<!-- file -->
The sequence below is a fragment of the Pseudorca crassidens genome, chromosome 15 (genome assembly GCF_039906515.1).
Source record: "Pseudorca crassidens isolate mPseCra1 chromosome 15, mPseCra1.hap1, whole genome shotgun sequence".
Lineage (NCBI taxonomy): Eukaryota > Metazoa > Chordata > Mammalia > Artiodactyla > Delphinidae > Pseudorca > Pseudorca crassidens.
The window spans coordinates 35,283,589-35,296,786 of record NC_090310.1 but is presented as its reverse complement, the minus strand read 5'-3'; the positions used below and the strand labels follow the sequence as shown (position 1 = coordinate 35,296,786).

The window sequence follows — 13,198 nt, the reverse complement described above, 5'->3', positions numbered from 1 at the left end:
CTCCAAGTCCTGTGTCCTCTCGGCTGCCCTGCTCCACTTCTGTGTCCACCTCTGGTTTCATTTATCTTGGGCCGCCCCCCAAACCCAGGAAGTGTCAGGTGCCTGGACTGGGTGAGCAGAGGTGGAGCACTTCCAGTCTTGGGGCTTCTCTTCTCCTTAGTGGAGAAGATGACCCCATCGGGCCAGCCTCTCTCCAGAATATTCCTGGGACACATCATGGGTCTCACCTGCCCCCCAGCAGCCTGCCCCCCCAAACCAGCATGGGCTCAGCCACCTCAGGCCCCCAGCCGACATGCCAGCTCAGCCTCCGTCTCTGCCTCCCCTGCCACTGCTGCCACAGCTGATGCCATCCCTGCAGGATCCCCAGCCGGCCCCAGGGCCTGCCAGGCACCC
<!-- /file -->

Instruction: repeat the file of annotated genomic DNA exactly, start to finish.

The sequence below is a fragment of the Pseudorca crassidens genome, chromosome 15 (genome assembly GCF_039906515.1).
Source record: "Pseudorca crassidens isolate mPseCra1 chromosome 15, mPseCra1.hap1, whole genome shotgun sequence".
Lineage (NCBI taxonomy): Eukaryota > Metazoa > Chordata > Mammalia > Artiodactyla > Delphinidae > Pseudorca > Pseudorca crassidens.
The window spans coordinates 35,283,589-35,296,786 of record NC_090310.1 but is presented as its reverse complement, the minus strand read 5'-3'; the positions used below and the strand labels follow the sequence as shown (position 1 = coordinate 35,296,786).

The window sequence follows — 13,198 nt, the reverse complement described above, 5'->3', positions numbered from 1 at the left end:
CTCCAAGTCCTGTGTCCTCTCGGCTGCCCTGCTCCACTTCTGTGTCCACCTCTGGTTTCATTTATCTTGGGCCGCCCCCCAAACCCAGGAAGTGTCAGGTGCCTGGACTGGGTGAGCAGAGGTGGAGCACTTCCAGTCTTGGGGCTTCTCTTCTCCTTAGTGGAGAAGATGACCCCATCGGGCCAGCCTCTCTCCAGAATATTCCTGGGACACATCATGGGTCTCACCTGCCCCCCAGCAGCCTGCCCCCCCAAACCAGCATGGGCTCAGCCACCTCAGGCCCCCAGCCGACATGCCAGCTCAGCCTCCGTCTCTGCCTCCCCTGCCACTGCTGCCACAGCTGATGCCATCCCTGCAGGATCCCCAGCCGGCCCCAGGGCCTGCCAGGCACCC